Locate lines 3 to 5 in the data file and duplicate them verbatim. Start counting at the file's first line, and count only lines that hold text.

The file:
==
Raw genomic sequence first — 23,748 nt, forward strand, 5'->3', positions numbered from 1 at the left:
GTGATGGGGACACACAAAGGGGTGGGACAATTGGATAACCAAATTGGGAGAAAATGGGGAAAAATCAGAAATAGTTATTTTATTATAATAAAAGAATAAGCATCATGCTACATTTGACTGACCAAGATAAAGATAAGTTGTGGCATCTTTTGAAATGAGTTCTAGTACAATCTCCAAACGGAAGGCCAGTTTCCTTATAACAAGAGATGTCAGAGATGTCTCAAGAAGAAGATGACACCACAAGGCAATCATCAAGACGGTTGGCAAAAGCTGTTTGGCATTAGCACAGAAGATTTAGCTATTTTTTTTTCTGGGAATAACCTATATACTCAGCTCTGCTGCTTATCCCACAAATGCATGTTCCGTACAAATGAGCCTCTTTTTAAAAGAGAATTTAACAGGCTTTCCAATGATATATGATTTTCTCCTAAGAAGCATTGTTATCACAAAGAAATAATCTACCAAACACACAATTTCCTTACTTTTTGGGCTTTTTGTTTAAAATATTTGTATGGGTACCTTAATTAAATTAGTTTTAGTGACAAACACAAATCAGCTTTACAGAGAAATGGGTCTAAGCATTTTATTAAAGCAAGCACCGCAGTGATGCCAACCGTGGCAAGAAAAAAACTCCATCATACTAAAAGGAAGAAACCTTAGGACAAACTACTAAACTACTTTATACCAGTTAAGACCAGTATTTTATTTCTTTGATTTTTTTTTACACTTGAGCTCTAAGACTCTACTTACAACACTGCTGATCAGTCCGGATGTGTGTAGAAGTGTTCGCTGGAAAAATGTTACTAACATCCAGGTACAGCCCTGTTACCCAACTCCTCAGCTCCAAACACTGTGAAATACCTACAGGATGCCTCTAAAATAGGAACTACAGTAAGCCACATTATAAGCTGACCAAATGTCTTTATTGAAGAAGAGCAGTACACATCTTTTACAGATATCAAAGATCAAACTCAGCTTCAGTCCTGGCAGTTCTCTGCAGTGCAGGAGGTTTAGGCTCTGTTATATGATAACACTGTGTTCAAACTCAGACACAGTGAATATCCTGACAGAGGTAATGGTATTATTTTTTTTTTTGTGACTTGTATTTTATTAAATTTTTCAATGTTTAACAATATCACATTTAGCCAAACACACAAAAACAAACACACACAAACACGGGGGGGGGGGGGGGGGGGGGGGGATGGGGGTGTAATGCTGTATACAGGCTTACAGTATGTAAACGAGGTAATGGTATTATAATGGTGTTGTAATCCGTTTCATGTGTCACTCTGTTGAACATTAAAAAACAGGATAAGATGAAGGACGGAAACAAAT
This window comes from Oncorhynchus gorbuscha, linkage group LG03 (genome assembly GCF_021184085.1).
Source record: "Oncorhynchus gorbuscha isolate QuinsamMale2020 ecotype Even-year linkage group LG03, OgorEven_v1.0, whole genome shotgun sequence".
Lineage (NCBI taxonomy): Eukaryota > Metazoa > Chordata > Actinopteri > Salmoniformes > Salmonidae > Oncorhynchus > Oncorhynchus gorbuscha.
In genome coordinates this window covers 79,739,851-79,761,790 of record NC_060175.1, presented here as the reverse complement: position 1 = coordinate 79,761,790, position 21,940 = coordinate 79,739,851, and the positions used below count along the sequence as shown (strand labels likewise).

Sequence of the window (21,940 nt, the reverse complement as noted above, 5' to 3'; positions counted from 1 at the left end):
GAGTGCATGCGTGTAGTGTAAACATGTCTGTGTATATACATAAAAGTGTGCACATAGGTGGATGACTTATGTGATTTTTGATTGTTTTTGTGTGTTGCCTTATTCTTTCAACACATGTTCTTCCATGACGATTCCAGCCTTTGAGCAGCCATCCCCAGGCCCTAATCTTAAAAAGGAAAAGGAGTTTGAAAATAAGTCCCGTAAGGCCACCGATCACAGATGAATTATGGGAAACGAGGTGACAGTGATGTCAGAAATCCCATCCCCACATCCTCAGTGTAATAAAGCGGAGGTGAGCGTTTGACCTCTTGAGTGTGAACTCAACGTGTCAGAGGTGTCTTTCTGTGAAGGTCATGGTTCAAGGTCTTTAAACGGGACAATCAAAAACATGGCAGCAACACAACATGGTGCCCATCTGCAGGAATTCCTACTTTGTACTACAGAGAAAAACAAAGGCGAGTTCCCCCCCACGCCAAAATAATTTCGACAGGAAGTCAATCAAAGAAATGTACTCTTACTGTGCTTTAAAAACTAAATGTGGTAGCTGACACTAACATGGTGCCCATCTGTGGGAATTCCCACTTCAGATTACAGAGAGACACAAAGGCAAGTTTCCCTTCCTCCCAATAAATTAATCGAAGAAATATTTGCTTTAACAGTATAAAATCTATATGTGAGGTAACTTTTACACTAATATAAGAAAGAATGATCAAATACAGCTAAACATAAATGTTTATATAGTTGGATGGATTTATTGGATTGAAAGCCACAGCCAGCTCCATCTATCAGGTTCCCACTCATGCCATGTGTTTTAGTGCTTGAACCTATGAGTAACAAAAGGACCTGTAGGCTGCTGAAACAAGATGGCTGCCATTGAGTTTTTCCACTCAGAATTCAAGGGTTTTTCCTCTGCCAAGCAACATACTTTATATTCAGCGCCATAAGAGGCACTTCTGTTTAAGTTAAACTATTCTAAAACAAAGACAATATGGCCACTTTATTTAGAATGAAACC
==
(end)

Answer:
This window comes from Oncorhynchus gorbuscha, linkage group LG03 (genome assembly GCF_021184085.1).
Source record: "Oncorhynchus gorbuscha isolate QuinsamMale2020 ecotype Even-year linkage group LG03, OgorEven_v1.0, whole genome shotgun sequence".
Lineage (NCBI taxonomy): Eukaryota > Metazoa > Chordata > Actinopteri > Salmoniformes > Salmonidae > Oncorhynchus > Oncorhynchus gorbuscha.